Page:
Stanford University says its health care costs would have been almost twice as much last year were it not for managed competition. The school (below) pays for a basic plan, then lets employees pay for extra coverage. Meanwhile, providers compete to offer workers souped-up coverage at low cost. The benefits: Rates drop, and workers better understand costs.
The program's success is vindication for Stanford professor Alain Enthoven. Last decade, he advised Hillary Clinton (below) on her health plan, though he parted ways with her over certain Hillarycare features, like price controls.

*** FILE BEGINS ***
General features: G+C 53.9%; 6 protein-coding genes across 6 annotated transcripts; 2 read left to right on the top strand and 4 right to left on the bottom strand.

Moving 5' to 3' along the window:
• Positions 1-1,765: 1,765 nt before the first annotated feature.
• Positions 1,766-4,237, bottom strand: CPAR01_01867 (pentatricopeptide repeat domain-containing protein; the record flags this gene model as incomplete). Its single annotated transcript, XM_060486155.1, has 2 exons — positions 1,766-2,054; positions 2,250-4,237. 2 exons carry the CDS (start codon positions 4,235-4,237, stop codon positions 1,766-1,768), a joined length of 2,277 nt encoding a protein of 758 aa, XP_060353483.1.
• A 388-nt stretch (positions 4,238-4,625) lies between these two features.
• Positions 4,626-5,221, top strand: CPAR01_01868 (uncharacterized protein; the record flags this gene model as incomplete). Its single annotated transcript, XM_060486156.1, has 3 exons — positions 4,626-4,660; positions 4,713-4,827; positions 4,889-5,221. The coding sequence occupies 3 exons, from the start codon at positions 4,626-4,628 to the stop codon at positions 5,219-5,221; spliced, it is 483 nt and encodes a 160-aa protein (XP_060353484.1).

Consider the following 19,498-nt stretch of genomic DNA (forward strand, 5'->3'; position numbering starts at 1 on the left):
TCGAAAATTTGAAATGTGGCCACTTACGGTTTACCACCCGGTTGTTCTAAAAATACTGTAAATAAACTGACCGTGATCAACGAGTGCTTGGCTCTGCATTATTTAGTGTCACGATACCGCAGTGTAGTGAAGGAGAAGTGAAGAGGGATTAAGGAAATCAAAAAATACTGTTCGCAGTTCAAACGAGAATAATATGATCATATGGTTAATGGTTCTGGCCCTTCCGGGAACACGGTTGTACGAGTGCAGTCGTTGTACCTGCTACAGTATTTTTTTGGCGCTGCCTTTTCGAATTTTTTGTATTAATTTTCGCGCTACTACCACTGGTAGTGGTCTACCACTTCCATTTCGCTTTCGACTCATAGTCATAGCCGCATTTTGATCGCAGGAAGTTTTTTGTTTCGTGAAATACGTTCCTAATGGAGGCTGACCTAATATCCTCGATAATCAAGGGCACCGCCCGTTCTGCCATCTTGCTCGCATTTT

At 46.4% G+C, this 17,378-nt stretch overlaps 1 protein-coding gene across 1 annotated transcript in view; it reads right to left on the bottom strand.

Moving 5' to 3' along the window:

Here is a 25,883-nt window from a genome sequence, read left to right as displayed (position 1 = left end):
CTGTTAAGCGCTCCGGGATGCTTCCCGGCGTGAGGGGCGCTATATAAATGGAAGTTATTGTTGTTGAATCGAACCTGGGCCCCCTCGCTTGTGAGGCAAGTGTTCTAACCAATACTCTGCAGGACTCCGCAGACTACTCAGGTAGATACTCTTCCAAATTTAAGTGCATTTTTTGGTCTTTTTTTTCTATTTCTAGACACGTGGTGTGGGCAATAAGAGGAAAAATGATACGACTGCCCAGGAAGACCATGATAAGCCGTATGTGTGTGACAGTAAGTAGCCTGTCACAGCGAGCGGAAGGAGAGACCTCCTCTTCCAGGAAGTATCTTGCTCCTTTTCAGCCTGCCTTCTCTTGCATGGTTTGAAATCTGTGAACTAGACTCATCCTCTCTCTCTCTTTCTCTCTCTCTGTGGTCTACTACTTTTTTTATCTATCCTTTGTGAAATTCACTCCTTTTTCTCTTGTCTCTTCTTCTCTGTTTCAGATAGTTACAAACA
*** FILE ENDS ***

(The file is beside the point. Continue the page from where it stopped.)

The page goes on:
So far, small companies can access managed competition through two exchanges: CaliforniaChoice (only in California, but it's expanding) and BENU (in Oregon, Washington, and the D.C. area). Both streamline several plans (employers get one monthly bill no matter what plans their employees choose) and allow employers to contribute a defined amount, meaning health care costs can stay fixed from year to year.